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Title: More people facing respiratory problems
Date: 11-Aug-2005
Category: Malaysia
Source/Author: New Straits Times (Malaysia)
Description: This article illustrates an impact from the smoke haze in Malaysia. A few tips to maintain health and reduce the haze's impact on healt is included.

There will be a health crisis in certain parts of the country if the haze continues.

University Malaya Medical Centre (UMMC) respiratory division head Prof Dr Liam Chong Kim said more people are facing upper respiratory problems which might lead to fainting spells.

"As of today, there has been a five per cent increase in patients being treated for severe asthma attack," he said here today. The number could skyrocket in two weeks to a month, he added.

The Air Pollutant Index here was 349 at 11am and 326 at 6pm.

API readings of zero to 50 indicate good air quality, 51 to 100 moderate, 101 to 200 unhealthy, 201 to 300 very unhealthy, 301 to 500 hazardous, and above 500 dangerous.

There could also be more incidents of people fainting as the air is filled with unhealthy gases like carbon dioxide, sulphur dioxide and nitrogen oxide.

"This is the first time we are experiencing the haze at a hazardous level and we do not know the effects of long term exposure," he said.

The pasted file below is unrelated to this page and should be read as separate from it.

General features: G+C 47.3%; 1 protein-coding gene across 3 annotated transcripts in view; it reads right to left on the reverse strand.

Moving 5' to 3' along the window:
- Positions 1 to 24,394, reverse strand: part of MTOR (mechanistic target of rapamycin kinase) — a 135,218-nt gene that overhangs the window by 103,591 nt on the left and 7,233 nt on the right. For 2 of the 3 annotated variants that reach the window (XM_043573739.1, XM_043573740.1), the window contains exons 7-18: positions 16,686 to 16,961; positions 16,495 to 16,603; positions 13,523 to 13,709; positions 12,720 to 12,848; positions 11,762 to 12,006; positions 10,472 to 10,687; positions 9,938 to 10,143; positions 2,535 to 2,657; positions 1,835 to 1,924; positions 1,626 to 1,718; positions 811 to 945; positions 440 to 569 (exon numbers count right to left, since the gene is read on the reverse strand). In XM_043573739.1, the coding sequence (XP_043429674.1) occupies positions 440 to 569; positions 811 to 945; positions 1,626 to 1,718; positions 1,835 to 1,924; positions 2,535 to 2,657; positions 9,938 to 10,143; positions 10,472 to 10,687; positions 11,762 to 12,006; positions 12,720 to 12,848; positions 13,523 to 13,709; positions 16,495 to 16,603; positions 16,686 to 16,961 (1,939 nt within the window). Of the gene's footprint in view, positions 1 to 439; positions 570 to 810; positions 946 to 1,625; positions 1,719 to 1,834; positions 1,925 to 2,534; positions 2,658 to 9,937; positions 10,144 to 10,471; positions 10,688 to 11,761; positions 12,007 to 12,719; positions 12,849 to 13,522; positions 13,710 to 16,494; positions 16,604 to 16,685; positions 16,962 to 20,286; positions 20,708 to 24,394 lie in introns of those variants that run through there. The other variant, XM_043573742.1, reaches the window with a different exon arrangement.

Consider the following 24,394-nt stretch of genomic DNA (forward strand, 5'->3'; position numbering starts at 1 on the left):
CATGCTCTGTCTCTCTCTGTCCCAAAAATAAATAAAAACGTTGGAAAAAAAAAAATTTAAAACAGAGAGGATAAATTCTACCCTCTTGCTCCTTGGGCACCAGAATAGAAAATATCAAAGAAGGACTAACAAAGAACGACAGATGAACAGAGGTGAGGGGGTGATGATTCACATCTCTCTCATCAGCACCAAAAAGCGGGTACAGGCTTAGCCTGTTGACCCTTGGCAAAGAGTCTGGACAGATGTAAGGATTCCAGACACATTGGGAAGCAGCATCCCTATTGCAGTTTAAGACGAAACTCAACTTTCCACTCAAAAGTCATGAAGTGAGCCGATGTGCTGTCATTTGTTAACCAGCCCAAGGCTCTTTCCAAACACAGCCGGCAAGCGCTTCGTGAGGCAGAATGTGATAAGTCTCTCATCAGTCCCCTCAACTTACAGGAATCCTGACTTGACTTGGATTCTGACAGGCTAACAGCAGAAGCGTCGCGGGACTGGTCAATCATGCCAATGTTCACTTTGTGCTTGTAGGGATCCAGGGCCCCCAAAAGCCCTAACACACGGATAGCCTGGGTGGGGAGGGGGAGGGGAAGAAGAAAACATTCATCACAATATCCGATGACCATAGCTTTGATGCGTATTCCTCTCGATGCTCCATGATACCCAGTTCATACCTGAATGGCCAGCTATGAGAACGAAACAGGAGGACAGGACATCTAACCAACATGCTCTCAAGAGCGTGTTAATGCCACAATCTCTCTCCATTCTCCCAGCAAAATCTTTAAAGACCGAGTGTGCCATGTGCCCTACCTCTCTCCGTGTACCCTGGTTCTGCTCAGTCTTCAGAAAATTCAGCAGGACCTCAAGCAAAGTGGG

He advised Malaysians to stay indoors to reduce inhalation of pollutants. 

SEVERE ATTACK: Gurmeet Kaur receiving treatment for asthma attack from trauma and emergency centre staff nurse Murni Samion. Her sons, Jagmeet Singh, 13 (right) and his twin Sarabmeet Singh are also undergoing treatment for asthma attack.

"Staying indoors reduces direct breathing of bigger pollutants. But the finer particles still infiltrate buildings," he said, adding that finer particles could cause asthma attacks.

A visit to the UMMC at 11am saw the entire out-patient clinic filled with patients.

The New Straits Times spoke to several patients seeking treatment for respiratory problems, eye infection, skin problems and the common cold.

Due to overwhelming response, the hospital has set up a 24-hour emergency operations room at the trauma and emergency centre to cater to the increasing number of patients.

Head of trauma and emergency centre Dr Abdul Ali Raja Muhamad advised Malaysians to drink more than 2.5 litres of water daily, gargle with salt water, wash their face frequently and keep the nostrils clean.


Author(s) Minderjeet Kaur
Website (URL) http://www.nst.com.my/Current_News/NST/Friday/Frontpage/20050812074432/Article/indexb_html

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